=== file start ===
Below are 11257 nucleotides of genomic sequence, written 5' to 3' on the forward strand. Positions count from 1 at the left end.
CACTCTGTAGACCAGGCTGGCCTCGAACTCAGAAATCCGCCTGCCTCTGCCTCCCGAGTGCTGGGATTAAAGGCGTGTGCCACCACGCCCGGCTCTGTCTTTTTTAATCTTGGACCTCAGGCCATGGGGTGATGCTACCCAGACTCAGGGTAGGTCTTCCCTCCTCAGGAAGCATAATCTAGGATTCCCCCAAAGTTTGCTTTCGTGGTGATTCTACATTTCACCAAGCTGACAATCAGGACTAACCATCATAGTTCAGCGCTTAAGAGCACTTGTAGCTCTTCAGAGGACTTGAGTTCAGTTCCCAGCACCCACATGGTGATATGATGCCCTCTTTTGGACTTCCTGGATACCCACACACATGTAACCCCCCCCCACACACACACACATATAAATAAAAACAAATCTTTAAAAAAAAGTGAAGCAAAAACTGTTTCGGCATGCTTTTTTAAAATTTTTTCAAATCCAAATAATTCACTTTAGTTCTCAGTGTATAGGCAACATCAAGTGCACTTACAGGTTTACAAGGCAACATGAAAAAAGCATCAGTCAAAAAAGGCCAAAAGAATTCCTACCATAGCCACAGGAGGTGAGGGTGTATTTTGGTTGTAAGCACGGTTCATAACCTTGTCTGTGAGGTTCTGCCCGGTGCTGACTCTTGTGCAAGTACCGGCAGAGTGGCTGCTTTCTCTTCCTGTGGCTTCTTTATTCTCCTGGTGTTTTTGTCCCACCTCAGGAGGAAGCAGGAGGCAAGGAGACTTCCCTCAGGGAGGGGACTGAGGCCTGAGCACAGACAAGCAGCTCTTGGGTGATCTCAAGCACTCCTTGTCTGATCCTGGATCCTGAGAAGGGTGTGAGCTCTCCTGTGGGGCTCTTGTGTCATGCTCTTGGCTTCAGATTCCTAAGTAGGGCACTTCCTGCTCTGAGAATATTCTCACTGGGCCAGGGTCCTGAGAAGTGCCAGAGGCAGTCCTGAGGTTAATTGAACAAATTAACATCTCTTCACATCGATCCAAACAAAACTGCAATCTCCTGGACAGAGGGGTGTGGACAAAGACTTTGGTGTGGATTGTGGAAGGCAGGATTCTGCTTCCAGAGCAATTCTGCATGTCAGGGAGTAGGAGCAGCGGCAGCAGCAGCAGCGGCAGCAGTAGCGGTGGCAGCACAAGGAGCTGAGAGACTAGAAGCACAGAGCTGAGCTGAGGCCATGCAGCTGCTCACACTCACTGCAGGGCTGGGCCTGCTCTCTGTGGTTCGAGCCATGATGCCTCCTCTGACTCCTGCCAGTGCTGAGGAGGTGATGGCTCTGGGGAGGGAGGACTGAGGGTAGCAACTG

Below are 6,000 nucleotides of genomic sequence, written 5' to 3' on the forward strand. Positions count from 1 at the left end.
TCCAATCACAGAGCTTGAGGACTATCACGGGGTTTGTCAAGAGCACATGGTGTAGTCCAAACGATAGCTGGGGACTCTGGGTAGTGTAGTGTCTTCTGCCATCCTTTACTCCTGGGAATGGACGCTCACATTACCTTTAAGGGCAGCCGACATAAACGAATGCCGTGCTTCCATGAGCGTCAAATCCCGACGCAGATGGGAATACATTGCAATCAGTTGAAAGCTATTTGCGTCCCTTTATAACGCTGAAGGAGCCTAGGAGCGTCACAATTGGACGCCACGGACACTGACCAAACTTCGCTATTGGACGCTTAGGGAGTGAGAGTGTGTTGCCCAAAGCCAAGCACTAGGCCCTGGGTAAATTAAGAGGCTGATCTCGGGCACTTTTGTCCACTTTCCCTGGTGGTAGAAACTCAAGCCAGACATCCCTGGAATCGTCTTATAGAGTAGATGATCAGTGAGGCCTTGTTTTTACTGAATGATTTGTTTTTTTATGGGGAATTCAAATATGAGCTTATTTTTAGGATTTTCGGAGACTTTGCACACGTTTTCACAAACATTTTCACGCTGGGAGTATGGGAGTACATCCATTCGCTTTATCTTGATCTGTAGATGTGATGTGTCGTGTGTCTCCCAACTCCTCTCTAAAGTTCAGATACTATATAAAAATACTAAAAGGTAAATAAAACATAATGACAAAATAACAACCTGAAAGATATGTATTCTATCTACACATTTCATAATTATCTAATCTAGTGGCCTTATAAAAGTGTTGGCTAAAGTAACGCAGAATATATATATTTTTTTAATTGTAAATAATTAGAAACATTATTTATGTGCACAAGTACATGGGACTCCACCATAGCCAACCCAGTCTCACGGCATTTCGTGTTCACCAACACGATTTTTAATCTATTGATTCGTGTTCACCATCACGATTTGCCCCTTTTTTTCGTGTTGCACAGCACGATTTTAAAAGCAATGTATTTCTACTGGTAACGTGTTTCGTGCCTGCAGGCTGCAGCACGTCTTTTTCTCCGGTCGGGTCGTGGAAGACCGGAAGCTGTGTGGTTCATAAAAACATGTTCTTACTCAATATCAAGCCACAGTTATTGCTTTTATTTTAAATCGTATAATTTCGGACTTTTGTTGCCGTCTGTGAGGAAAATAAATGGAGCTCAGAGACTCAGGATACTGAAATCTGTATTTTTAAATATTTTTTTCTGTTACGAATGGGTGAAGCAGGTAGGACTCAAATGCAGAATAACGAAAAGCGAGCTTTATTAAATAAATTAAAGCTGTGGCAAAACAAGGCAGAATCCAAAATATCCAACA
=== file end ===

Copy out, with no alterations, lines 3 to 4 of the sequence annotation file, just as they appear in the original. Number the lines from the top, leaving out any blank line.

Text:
Below are 6,000 nucleotides of genomic sequence, written 5' to 3' on the forward strand. Positions count from 1 at the left end.
TCCAATCACAGAGCTTGAGGACTATCACGGGGTTTGTCAAGAGCACATGGTGTAGTCCAAACGATAGCTGGGGACTCTGGGTAGTGTAGTGTCTTCTGCCATCCTTTACTCCTGGGAATGGACGCTCACATTACCTTTAAGGGCAGCCGACATAAACGAATGCCGTGCTTCCATGAGCGTCAAATCCCGACGCAGATGGGAATACATTGCAATCAGTTGAAAGCTATTTGCGTCCCTTTATAACGCTGAAGGAGCCTAGGAGCGTCACAATTGGACGCCACGGACACTGACCAAACTTCGCTATTGGACGCTTAGGGAGTGAGAGTGTGTTGCCCAAAGCCAAGCACTAGGCCCTGGGTAAATTAAGAGGCTGATCTCGGGCACTTTTGTCCACTTTCCCTGGTGGTAGAAACTCAAGCCAGACATCCCTGGAATCGTCTTATAGAGTAGATGATCAGTGAGGCCTTGTTTTTACTGAATGATTTGTTTTTTTATGGGGAATTCAAATATGAGCTTATTTTTAGGATTTTCGGAGACTTTGCACACGTTTTCACAAACATTTTCACGCTGGGAGTATGGGAGTACATCCATTCGCTTTATCTTGATCTGTAGATGTGATGTGTCGTGTGTCTCCCAACTCCTCTCTAAAGTTCAGATACTATATAAAAATACTAAAAGGTAAATAAAACATAATGACAAAATAACAACCTGAAAGATATGTATTCTATCTACACATTTCATAATTATCTAATCTAGTGGCCTTATAAAAGTGTTGGCTAAAGTAACGCAGAATATATATATTTTTTTAATTGTAAATAATTAGAAACATTATTTATGTGCACAAGTACATGGGACTCCACCATAGCCAACCCAGTCTCACGGCATTTCGTGTTCACCAACACGATTTTTAATCTATTGATTCGTGTTCACCATCACGATTTGCCCCTTTTTTTCGTGTTGCACAGCACGATTTTAAAAGCAATGTATTTCTACTGGTAACGTGTTTCGTGCCTGCAGGCTGCAGCACGTCTTTTTCTCCGGTCGGGTCGTGGAAGACCGGAAGCTGTGTGGTTCATAAAAACATGTTCTTACTCAATATCAAGCCACAGTTATTGCTTTTATTTTAAATCGTATAATTTCGGACTTTTGTTGCCGTCTGTGAGGAAAATAAATGGAGCTCAGAGACTCAGGATACTGAAATCTGTATTTTTAAATATTTTTTTCTGTTACGAATGGGTGAAGCAGGTAGGACTCAAATGCAGAATAACGAAAAGCGAGCTTTATTAAATAAATTAAAGCTGTGGCAAAACAAGGCAGAATCCAAAATATCCAACA